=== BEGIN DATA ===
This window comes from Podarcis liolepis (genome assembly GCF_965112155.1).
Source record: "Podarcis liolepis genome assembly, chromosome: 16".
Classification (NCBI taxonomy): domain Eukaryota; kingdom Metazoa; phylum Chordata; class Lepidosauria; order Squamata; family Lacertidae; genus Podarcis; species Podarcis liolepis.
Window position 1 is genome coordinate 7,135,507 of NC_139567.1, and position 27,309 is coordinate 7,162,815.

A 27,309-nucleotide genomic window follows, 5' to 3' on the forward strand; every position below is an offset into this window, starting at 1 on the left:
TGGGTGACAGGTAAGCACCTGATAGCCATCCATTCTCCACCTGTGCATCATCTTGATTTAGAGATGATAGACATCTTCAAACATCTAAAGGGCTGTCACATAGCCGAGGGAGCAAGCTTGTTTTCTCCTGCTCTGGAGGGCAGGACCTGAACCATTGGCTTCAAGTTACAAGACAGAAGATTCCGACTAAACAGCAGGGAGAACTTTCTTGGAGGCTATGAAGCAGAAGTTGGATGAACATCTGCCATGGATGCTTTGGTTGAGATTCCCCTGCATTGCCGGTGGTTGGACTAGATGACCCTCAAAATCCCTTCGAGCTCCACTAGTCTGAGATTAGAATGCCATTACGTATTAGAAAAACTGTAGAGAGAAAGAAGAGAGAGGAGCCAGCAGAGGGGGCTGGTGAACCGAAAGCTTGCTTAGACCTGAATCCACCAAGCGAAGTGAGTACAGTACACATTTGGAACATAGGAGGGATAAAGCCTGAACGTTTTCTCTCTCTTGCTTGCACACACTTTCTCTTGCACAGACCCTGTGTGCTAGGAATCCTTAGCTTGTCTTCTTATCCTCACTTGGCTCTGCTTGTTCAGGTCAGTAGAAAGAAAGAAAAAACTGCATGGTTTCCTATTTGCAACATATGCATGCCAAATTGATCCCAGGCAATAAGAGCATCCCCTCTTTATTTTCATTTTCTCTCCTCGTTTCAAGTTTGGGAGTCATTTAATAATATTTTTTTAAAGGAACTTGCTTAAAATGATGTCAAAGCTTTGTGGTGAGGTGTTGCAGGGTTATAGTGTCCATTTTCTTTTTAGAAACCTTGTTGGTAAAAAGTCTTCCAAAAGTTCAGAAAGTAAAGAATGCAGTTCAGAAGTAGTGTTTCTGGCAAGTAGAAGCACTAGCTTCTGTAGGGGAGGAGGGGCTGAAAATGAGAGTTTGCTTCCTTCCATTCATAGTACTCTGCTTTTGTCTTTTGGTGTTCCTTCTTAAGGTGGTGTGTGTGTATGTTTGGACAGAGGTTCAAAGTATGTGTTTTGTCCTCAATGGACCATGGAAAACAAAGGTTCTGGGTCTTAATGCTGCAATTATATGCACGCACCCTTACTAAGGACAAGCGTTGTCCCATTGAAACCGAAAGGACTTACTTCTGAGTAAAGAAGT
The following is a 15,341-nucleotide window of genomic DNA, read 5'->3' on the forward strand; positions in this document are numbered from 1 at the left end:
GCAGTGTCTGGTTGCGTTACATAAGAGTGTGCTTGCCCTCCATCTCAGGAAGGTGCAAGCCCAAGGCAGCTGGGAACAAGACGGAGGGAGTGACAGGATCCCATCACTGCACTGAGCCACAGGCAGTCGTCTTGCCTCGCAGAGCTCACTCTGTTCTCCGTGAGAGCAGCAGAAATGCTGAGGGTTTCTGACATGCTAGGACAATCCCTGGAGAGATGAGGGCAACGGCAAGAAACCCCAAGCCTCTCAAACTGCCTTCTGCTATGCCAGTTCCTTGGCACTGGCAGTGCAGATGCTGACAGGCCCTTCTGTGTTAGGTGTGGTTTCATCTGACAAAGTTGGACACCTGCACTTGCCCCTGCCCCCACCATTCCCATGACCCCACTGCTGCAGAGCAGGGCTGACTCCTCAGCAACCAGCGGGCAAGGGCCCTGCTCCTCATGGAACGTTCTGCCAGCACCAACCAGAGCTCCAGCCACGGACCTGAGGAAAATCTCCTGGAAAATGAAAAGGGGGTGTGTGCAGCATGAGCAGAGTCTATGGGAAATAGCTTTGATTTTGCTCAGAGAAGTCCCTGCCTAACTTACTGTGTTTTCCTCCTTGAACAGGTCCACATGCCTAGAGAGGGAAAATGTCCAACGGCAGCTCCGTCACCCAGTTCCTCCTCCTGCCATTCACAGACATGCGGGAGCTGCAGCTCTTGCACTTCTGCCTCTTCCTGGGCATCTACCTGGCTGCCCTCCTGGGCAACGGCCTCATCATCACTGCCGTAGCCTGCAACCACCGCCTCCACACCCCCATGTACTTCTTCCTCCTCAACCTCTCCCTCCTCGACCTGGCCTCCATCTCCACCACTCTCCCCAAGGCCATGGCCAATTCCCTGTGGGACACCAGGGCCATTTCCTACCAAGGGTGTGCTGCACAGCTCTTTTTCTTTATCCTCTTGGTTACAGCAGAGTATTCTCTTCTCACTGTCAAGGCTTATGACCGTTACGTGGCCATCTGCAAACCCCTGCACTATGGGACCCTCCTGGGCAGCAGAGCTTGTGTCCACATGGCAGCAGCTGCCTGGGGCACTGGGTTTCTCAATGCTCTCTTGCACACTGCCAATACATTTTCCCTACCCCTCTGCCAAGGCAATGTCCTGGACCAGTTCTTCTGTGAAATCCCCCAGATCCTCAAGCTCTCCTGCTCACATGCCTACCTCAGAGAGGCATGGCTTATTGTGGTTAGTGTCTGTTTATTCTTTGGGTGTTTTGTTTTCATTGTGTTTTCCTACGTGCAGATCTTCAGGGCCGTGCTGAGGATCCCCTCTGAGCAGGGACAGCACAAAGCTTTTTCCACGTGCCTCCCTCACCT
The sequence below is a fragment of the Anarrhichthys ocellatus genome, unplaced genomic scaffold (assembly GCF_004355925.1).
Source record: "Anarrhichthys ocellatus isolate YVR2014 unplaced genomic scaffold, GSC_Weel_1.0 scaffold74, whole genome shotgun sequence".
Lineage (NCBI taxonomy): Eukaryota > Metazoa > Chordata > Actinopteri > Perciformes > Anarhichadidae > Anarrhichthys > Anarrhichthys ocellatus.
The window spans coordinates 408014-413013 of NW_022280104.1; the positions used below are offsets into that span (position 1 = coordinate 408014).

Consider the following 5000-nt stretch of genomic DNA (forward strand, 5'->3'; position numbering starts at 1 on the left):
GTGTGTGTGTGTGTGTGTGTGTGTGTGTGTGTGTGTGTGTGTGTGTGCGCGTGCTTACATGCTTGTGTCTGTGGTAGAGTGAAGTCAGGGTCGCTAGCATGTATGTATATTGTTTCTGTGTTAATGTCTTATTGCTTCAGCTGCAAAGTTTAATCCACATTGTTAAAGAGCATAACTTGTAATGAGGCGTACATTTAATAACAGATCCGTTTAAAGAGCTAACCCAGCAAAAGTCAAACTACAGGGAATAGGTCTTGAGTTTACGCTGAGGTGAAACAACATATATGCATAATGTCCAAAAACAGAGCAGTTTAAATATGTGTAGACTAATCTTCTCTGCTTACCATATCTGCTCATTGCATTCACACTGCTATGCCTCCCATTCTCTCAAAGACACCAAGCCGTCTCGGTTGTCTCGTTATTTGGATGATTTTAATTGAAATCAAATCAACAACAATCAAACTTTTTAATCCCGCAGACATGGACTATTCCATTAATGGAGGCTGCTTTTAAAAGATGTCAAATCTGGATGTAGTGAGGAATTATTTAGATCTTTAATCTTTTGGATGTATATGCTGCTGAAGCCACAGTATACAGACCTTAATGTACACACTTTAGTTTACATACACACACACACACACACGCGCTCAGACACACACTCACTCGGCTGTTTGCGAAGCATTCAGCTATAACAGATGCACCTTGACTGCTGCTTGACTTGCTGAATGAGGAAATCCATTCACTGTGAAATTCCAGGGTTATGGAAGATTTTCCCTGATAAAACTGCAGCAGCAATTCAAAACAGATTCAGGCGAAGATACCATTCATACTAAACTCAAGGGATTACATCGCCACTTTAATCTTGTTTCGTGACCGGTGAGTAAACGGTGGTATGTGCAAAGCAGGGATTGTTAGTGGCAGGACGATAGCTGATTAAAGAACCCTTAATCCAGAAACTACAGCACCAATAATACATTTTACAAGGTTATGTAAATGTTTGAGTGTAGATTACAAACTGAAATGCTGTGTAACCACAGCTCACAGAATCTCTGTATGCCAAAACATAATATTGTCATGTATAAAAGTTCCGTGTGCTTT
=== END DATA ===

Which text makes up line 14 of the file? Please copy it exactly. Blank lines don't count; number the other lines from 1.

GTGTGTGTGTGTGTGTGTGTGTGTGTGTGTGTGTGTGTGTGTGTGTGCGCGTGCTTACATGCTTGTGTCTGTGGTAGAGTGAAGTCAGGGTCGCTAGCATGTATGTATATTGTTTCTGTGTTAATGTCTTATTGCTTCAGCTGCAAAGTTTAATCCACATTGTTAAAGAGCATAACTTGTAATGAGGCGTACATTTAATAACAGATCCGTTTAAAGAGCTAACCCAGCAAAAGTCAAACTACAGGGAATAGGTCTTGAGTTTACGCTGAGGTGAAACAACATATATGCATAATGTCCAAAAACAGAGCAGTTTAAATATGTGTAGACTAATCTTCTCTGCTTACCATATCTGCTCATTGCATTCACACTGCTATGCCTCCCATTCTCTCAAAGACACCAAGCCGTCTCGGTTGTCTCGTTATTTGGATGATTTTAATTGAAATCAAATCAACAACAATCAAACTTTTTAATCCCGCAGACATGGACTATTCCATTAATGGAGGCTGCTTTTAAAAGATGTCAAATCTGGATGTAGTGAGGAATTATTTAGATCTTTAATCTTTTGGATGTATATGCTGCTGAAGCCACAGTATACAGACCTTAATGTACACACTTTAGTTTACATACACACACACACACACACGCGCTCAGACACACACTCACTCGGCTGTTTGCGAAGCATTCAGCTATAACAGATGCACCTTGACTGCTGCTTGACTTGCTGAATGAGGAAATCCATTCACTGTGAAATTCCAGGGTTATGGAAGATTTTCCCTGATAAAACTGCAGCAGCAATTCAAAACAGATTCAGGCGAAGATACCATTCATACTAAACTCAAGGGATTACATCGCCACTTTAATCTTGTTTCGTGACCGGTGAGTAAACGGTGGTATGTGCAAAGCAGGGATTGTTAGTGGCAGGACGATAGCTGATTAAAGAACCCTTAATCCAGAAACTACAGCACCAATAATACATTTTACAAGGTTATGTAAATGTTTGAGTGTAGATTACAAACTGAAATGCTGTGTAACCACAGCTCACAGAATCTCTGTATGCCAAAACATAATATTGTCATGTATAAAAGTTCCGTGTGCTTT